According to a recent report, China-based Xiaomi missed sales target for 2015, keeps detail secret. The goal was 80 million units which was lowered from an initial plan of 100 million units, but the company managed to pull off just about 70 million sold units.
Nevertheless, the company fared better than in 2014, when it sold 61 million. In the meantime the manufacturer had to cope with growing pressure from the media and investors over its weak sales growth.
Still, Xiaomi declined to be more specific on the figures. It said that 2015 sales amounted to ‘over 70 million’ smartphones, but it declined to disclose where those units were sold – in China or abroad. So we currently do not know whether the Chinese market is close to saturation, or whether the phones were a success in other emerging markets such as India, Indonesia, and South America.
In emerging countries, Xiaomi’s phones are tempting but the competition on cheap smartphones is fierce. Analysts concluded that regardless of the exact numbers, Xiaomi was eclipsed by Huawei last year.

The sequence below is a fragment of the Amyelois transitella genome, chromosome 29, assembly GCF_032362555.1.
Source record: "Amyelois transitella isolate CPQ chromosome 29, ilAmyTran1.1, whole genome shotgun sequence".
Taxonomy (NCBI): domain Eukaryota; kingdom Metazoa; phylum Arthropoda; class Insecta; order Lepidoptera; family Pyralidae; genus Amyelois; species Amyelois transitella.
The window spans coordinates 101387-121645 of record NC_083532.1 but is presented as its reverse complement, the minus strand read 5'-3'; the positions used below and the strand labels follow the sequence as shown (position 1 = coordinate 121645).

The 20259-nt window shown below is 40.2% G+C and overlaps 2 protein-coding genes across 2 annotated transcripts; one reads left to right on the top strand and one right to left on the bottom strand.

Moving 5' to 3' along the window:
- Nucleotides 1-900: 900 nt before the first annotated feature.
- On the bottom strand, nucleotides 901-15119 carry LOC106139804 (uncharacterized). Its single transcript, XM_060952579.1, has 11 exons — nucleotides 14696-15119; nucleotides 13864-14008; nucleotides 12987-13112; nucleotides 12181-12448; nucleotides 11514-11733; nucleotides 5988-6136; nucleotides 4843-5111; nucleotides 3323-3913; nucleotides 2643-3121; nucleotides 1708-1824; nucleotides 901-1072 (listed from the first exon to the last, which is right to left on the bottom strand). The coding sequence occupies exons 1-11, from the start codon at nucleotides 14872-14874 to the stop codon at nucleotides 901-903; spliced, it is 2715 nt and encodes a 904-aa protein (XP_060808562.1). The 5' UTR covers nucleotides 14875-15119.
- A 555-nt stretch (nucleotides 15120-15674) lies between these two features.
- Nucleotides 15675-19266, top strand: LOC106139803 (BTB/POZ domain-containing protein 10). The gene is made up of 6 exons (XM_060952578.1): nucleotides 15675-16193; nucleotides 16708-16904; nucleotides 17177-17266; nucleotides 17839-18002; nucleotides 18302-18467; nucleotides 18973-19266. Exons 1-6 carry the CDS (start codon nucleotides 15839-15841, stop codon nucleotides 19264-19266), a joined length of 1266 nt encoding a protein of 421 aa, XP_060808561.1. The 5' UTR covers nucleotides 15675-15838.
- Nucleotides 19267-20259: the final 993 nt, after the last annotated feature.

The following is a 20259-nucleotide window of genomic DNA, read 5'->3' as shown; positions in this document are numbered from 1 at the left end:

Huawei recently unveiled that it has shipped more than 100 million units in the past 12 months. Additionally, the phone maker saw shipments skyrocket 44 percent in just a year.
In 2015, there were reports that Huawei surpassed Xiaomi in sales in Q3, as competition mimicked Xiaomi’s strategy to sale its product online. Plus, Xiaomi’s activity in services lagged behind, depriving the company of an important source of revenue.
Yet, Xiaomi recently announced that it has remained China’s top smartphone producer last year. This could be true despite Huawei’s surge in shipments because the first company reports actual sales made to end-consumers while Huawei reports shipments made to retailers which could still have the phones on stock.
Last year, both companies addressed the international market. Huawei for instance made a big entrance in the U.S., while Xiaomi led his rival at home at least in the first qhalf of last year.
Nevertheless, the ongoing battle against Huawei could only represent a distraction from Xiaomi’s growth plans. Analysts are concerned that sales could soon level off for the Chinese phone maker as the company has reached a level of maturity.
For 2016, Xiaomi’s greatest challenges will be to meet investors’ growth expectations and diversify its portfolio to warrant its incredible valuation of $45 billion. Independent analysts expect sales to slow down in the next years for China’s Apple. The most optimistic estimates expect shipments to reach 84 million in three years’ time.
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